Fleas not only bite, creating red, itchy swellings, they can transmit several diseases such as plague and murine typhus, and can even transfer tapeworms to your pets. Their saliva can also cause allergic reactions in pets and humans.
Because fleas can withstand freezing and remain dormant for long periods, it’s very common for a flea infestation to already be living in an empty home. They’ll spring to life as soon as people move in.
If you have pets, washing their bedding once a week is a good way to keep flea populations from gaining a foothold, as is vacuuming often. If Spot the Dog has a favourite spot in the yard, cut back the brush and clean out debris there, too.
Fleas like humid environments, so a dehumidifier is a good idea to keep humidity below 50 percent for a couple of days, which will kill fleas and their eggs.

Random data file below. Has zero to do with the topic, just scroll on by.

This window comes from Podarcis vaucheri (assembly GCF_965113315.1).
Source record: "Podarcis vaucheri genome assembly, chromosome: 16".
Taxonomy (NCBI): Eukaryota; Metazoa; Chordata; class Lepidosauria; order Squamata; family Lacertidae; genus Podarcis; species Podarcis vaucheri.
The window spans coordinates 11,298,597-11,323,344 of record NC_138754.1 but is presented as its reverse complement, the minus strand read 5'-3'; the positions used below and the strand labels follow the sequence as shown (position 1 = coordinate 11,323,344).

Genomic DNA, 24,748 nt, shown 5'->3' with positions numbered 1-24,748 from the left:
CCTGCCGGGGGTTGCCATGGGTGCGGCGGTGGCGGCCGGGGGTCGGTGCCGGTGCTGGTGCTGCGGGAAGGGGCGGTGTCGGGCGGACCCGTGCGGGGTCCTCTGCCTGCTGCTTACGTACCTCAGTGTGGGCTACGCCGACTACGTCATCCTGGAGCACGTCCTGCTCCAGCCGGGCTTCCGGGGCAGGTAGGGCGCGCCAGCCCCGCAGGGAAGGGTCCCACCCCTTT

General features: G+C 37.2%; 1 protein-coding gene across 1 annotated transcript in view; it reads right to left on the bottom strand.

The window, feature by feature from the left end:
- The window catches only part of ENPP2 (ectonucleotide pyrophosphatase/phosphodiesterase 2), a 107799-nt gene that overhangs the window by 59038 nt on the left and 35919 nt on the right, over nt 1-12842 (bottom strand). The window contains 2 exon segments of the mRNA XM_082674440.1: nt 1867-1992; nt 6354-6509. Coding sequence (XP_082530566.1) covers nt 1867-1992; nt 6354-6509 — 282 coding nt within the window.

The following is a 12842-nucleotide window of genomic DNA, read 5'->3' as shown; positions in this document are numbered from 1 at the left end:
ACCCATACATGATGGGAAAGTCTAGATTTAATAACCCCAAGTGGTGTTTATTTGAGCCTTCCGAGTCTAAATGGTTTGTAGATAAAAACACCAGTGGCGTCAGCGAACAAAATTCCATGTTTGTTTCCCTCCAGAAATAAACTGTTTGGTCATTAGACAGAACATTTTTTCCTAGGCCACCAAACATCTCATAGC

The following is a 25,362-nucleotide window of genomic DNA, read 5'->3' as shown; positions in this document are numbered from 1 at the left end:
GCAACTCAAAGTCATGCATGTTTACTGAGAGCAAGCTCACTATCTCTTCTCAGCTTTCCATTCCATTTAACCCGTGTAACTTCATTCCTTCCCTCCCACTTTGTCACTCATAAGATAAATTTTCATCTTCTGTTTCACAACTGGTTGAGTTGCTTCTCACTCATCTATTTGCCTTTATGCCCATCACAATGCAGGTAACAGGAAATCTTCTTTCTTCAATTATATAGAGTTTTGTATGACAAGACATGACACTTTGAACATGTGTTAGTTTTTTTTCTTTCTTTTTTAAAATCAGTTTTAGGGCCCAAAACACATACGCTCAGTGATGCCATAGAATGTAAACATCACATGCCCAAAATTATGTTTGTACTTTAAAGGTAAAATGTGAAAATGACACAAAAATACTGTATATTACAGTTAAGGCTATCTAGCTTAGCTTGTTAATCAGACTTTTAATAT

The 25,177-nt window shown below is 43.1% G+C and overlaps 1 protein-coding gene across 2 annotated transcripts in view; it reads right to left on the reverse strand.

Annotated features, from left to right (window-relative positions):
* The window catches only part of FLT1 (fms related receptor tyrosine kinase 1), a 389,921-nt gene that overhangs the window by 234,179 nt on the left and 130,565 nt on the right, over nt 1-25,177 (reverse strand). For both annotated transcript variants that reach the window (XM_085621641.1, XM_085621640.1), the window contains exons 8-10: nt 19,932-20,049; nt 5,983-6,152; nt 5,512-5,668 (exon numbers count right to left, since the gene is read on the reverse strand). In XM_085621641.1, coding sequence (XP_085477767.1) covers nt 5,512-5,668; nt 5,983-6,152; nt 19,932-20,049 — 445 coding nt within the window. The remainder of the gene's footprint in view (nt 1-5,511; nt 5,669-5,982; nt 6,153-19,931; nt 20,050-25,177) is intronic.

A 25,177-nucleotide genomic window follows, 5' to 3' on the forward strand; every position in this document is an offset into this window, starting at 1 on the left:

If the pests are fully entrenched and spray is the way to go, remember that fleas have to land on treated surfaces in order to be eradicated. It may take up to 10 days for a spray treatment to fully kick in because as eggs hatch, the new crop of pests needs to jump onto pesticide.
Of the four stages of the flea life cycle, pupa is the one to worry about. They can remain in this interim, pre-adult stage for up to eight months, waiting for a suitable host and favourable environmental conditions.
Vibration, heat, carbon dioxide, and warm, moist conditions can do the trick, and all it takes is a nearby mammal to provide a tasty snack and they’re off and jumping to the next victim. This long dormancy can make it very difficult to get rid of a flea infestation.